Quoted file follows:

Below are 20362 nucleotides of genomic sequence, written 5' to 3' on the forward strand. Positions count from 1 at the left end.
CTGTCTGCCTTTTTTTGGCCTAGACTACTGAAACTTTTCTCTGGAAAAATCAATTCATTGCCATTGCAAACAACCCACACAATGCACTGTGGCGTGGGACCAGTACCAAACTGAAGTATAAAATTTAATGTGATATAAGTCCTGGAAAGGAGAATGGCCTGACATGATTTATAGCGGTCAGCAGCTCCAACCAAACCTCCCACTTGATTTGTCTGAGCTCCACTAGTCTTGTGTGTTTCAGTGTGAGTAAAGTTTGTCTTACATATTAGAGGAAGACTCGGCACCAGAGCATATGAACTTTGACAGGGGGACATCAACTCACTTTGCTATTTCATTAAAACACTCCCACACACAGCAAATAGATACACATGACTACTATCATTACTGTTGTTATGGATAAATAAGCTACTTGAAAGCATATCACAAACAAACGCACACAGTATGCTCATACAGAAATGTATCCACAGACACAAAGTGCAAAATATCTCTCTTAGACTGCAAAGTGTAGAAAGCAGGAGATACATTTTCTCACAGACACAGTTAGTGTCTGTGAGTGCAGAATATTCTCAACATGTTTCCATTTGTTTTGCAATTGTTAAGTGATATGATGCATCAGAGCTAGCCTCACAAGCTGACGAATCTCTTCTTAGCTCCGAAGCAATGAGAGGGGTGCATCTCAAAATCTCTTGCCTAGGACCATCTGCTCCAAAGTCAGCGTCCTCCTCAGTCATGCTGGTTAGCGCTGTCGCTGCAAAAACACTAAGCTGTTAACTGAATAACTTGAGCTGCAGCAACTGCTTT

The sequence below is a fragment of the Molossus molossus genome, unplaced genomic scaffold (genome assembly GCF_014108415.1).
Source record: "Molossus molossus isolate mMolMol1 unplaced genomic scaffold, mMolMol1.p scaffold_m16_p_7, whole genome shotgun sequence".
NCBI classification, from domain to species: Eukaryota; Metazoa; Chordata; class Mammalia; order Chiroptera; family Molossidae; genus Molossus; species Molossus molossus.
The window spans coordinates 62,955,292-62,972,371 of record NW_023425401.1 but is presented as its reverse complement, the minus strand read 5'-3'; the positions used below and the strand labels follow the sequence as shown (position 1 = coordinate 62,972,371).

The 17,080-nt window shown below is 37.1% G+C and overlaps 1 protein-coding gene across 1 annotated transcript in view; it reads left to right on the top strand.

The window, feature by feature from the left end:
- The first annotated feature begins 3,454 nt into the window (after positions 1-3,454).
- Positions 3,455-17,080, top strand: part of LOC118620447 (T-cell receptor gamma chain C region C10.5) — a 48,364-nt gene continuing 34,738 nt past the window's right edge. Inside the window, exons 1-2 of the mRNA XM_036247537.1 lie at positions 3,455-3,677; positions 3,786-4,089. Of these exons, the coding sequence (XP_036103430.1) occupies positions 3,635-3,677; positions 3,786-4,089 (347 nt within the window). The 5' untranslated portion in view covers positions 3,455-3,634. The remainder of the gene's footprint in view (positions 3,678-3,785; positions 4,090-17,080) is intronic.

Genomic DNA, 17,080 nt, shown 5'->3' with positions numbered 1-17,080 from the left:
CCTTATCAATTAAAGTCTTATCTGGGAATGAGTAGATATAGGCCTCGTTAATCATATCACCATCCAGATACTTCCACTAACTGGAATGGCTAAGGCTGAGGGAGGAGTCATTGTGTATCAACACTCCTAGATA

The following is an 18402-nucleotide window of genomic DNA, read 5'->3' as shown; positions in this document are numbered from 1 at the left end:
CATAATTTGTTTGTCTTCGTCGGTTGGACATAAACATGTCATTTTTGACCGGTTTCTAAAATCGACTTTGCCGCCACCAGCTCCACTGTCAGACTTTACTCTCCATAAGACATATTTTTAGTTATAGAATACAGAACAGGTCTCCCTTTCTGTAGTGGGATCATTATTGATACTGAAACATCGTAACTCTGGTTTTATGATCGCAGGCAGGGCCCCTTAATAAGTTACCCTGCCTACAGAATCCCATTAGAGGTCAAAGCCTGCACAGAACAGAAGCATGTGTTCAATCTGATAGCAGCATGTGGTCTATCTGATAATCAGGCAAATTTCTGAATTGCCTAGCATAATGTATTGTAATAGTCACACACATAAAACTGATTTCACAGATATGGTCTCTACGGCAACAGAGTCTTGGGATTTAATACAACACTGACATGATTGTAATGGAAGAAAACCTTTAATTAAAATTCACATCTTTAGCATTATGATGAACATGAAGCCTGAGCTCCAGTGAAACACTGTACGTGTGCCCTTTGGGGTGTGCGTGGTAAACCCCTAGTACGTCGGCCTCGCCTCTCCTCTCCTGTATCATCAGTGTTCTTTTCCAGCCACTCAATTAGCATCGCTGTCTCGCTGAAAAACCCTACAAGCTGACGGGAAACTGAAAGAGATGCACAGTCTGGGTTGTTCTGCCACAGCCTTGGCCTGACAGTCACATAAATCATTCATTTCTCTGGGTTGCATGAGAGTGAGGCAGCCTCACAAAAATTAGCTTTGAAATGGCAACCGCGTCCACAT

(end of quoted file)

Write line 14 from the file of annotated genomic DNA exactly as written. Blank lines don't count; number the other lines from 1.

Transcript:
CATAATTTGTTTGTCTTCGTCGGTTGGACATAAACATGTCATTTTTGACCGGTTTCTAAAATCGACTTTGCCGCCACCAGCTCCACTGTCAGACTTTACTCTCCATAAGACATATTTTTAGTTATAGAATACAGAACAGGTCTCCCTTTCTGTAGTGGGATCATTATTGATACTGAAACATCGTAACTCTGGTTTTATGATCGCAGGCAGGGCCCCTTAATAAGTTACCCTGCCTACAGAATCCCATTAGAGGTCAAAGCCTGCACAGAACAGAAGCATGTGTTCAATCTGATAGCAGCATGTGGTCTATCTGATAATCAGGCAAATTTCTGAATTGCCTAGCATAATGTATTGTAATAGTCACACACATAAAACTGATTTCACAGATATGGTCTCTACGGCAACAGAGTCTTGGGATTTAATACAACACTGACATGATTGTAATGGAAGAAAACCTTTAATTAAAATTCACATCTTTAGCATTATGATGAACATGAAGCCTGAGCTCCAGTGAAACACTGTACGTGTGCCCTTTGGGGTGTGCGTGGTAAACCCCTAGTACGTCGGCCTCGCCTCTCCTCTCCTGTATCATCAGTGTTCTTTTCCAGCCACTCAATTAGCATCGCTGTCTCGCTGAAAAACCCTACAAGCTGACGGGAAACTGAAAGAGATGCACAGTCTGGGTTGTTCTGCCACAGCCTTGGCCTGACAGTCACATAAATCATTCATTTCTCTGGGTTGCATGAGAGTGAGGCAGCCTCACAAAAATTAGCTTTGAAATGGCAACCGCGTCCACAT